Figures 2a and 2b compare the recovery patterns between nonadherent and adherent among patients receiving an active medication (naltrexone). In Figure 2a, naltrexone-treated patients were assigned to MM only whereas their counterparts in Figure 2b received MM+CBI. Overall, these two figures demonstrate that the probability of recovery (i.e., returning to heavy drinking) essentially remained the same whether or not they were assigned to the more intensive treatment condition (i.e., CBI).
Figure 2a shows that in the absence of CBI, the amount of exposure to naltrexone seemed to make a significant difference in decreasing the risk of relapse over the 16-week treatment period. At the end of 16 weeks, the percentage of adherers that maintained sobriety (i.e., having no heavy drinking days) was almost double that of nonadherers (42% vs. 22%, p= 0. 022). Figure 2b shows that there is almost no change in drinking outcomes (i.e., relapse to heavy drinking) between adherers and nonadherers when exposed to CBI; differences in relapse rates between these two groups remained virtually the same as in Figure 2a despite the exposure to CBI (39% vs. 21%), p = 0.026). In brief, adding CBI did not have an impact on the relapse rates relative to the no CBI group among naltrexone-treated patients,
In summary, among patients receiving placebo, the rates of change in drinking behavior between adherers and nonadherers appear to differ in accordance with the presence and absence of CBI. The highest rates of relapse to heavy drinking was found in the placebo group unless they were exposed to CBI, which then lowered (mediates non-adherence to pills) the relapse rates. Among naltrexone-treated patients, the magnitude of change between naltrexone adherers and nonadherers remained essentially the same whether or not patients were exposed to CBI. Such findings suggest that differences in outcomes between adherers and nonadherers may be related to the amount of exposure to the active medication (naltrexone) and are less influenced by CBI.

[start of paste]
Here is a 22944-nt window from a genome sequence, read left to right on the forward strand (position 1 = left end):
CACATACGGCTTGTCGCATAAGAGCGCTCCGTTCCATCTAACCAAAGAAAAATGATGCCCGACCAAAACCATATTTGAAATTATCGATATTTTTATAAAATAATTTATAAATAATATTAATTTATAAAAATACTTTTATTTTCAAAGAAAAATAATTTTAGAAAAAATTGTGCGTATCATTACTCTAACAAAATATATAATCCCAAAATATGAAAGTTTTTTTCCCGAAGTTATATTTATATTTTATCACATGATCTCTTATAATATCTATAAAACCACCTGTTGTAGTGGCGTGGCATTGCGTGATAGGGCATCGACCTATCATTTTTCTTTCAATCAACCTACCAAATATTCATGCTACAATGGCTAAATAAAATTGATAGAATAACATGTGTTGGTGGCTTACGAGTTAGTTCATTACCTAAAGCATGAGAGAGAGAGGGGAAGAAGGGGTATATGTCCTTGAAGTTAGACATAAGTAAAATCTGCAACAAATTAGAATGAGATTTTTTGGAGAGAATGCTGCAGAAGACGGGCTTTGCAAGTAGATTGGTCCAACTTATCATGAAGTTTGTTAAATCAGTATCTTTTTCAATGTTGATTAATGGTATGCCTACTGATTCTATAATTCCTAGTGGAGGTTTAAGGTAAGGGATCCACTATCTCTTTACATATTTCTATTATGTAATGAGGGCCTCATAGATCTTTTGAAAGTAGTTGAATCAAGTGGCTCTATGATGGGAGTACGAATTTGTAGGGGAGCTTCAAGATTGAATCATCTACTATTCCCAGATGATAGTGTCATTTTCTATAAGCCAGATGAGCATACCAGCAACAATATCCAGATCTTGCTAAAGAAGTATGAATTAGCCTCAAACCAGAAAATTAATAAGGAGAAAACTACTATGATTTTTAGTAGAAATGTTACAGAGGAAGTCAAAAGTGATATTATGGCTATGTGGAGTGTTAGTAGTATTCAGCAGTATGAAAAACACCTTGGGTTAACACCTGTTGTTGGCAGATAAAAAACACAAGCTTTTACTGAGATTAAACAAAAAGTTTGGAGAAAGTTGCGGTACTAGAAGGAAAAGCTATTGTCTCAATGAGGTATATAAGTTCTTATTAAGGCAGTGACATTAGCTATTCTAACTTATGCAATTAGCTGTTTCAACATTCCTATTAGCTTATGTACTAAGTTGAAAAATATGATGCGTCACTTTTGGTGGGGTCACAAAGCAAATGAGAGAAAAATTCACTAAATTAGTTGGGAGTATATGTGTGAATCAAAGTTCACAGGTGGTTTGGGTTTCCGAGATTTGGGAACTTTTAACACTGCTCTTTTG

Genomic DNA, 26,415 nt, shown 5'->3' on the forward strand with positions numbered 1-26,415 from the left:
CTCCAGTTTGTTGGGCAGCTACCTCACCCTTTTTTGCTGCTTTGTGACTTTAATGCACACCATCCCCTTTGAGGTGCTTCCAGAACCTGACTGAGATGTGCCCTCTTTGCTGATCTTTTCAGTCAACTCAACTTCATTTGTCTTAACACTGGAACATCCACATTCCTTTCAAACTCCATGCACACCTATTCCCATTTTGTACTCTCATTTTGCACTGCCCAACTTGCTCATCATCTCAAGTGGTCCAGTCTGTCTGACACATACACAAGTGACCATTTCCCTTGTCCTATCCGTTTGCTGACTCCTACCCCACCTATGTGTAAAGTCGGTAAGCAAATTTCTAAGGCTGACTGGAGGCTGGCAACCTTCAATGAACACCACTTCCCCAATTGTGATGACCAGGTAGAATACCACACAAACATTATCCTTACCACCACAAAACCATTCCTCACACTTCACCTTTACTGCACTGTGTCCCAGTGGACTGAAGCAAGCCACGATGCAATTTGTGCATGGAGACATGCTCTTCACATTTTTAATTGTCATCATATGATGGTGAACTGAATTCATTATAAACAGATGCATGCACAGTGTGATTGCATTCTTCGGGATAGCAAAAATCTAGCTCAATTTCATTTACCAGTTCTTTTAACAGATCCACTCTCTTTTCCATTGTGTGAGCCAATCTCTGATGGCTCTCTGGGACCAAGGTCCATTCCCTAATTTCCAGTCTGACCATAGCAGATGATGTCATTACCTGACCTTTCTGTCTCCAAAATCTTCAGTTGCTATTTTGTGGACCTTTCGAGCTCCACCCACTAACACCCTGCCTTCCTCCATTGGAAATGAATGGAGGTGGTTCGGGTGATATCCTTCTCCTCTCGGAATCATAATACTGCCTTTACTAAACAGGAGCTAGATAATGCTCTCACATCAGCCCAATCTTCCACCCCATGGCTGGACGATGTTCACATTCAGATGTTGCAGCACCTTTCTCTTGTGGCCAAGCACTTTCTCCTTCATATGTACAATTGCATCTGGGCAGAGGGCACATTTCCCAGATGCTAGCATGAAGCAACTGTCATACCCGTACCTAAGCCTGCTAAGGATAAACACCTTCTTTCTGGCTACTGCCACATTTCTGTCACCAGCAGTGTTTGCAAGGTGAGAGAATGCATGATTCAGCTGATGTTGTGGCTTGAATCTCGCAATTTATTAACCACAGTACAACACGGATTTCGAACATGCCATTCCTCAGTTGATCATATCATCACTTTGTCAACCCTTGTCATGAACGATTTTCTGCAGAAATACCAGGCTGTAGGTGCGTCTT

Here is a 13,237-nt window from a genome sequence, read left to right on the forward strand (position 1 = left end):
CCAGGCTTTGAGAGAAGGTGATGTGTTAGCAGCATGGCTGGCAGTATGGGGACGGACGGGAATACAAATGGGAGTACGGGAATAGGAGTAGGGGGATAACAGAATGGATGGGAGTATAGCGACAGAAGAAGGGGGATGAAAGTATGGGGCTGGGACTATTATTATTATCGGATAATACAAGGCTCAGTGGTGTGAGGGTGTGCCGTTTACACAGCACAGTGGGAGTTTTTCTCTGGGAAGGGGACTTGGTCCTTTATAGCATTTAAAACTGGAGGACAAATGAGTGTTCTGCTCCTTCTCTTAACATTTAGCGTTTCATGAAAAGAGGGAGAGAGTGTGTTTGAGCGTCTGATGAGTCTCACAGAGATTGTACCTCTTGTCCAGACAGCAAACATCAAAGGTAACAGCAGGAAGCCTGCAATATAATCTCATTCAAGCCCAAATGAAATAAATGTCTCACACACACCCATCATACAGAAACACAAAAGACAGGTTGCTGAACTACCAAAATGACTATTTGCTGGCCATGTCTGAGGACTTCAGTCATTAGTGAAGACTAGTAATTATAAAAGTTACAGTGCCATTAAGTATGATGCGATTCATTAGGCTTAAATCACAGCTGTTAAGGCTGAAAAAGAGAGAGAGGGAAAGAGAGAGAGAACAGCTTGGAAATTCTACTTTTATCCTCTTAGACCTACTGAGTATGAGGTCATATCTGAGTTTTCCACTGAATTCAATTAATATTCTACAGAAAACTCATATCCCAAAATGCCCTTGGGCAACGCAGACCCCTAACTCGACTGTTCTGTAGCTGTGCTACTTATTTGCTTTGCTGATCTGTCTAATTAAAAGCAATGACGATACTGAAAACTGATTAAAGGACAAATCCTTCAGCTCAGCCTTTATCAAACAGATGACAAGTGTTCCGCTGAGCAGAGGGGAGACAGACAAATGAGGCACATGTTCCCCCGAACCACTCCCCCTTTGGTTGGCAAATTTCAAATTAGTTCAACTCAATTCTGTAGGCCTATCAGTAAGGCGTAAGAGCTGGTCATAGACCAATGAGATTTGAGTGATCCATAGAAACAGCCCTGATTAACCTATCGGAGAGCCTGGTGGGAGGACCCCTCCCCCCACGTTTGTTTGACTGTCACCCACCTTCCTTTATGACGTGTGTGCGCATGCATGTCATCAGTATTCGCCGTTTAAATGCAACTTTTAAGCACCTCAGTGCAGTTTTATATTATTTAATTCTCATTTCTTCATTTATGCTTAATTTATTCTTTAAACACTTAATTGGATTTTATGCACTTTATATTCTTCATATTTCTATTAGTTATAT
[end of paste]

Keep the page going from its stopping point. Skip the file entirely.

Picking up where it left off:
This paper examined the relationship between medication adherence and drinking outcomes at 16 weeks, the time period between treatment entry and treatment completion. More specifically, we addressed whether there were differences in medication adherence rates across 8 medication/behavioral treatment combinations. We also investigated whether there were differences in medication adherence between the two behavioral treatment modalities (i.e., combined behavior intervention (CBI) + medical management (MM) vs. MM only). Additionally, we examined whether differences in medication adherence rates across the 8 combinations were associated with differences in drinking outcomes. Answers to these questions were expected to further our understanding of the interrelationship between medication adherence and treatment outcome
Data revealed significant differences in pill taking adherence rates between the combination medications (naltrexone + acamprosate) and the double placebo conditions. Similarly, significant differences in pill taking adherence rates were found between acamprosate + naltrexone placebo and the double placebo conditions but not between the naltrexone + acamprosate placebo and the double placebo conditions. Also, significant differences in pill taking adherence rates were revealed between the combination medications (naltrexone + acamprosate) and the naltrexone + acamprosate placebo conditions. These findings were consistent across behavioral treatments.
Individuals that received acamprosate only exhibited prominent side effects and lower adherence rates than the double placebo group. Consequently, it would seem that adding acamprosate to naltrexone lowered the adherence rates of patients assigned to this combination medication condition. The higher number of reported side effects in the combination conditions could account for these differences. For example, nausea was present in 42.4% of the combination group (acamprosate and naltrexone) in contrast to 21.2% in the placebo conditions (p = 0.05) (Ciraulo, 2007). Similar findings were observed with regard to other adverse effects such as vomiting and diarrhea (p = 0.05) (Ciraulo, 2007). These findings are comparable with other drug trials where pill adherence rates are typically higher for patients in the placebo than in the active medication groups (Osterberg and Blaschke, 2005).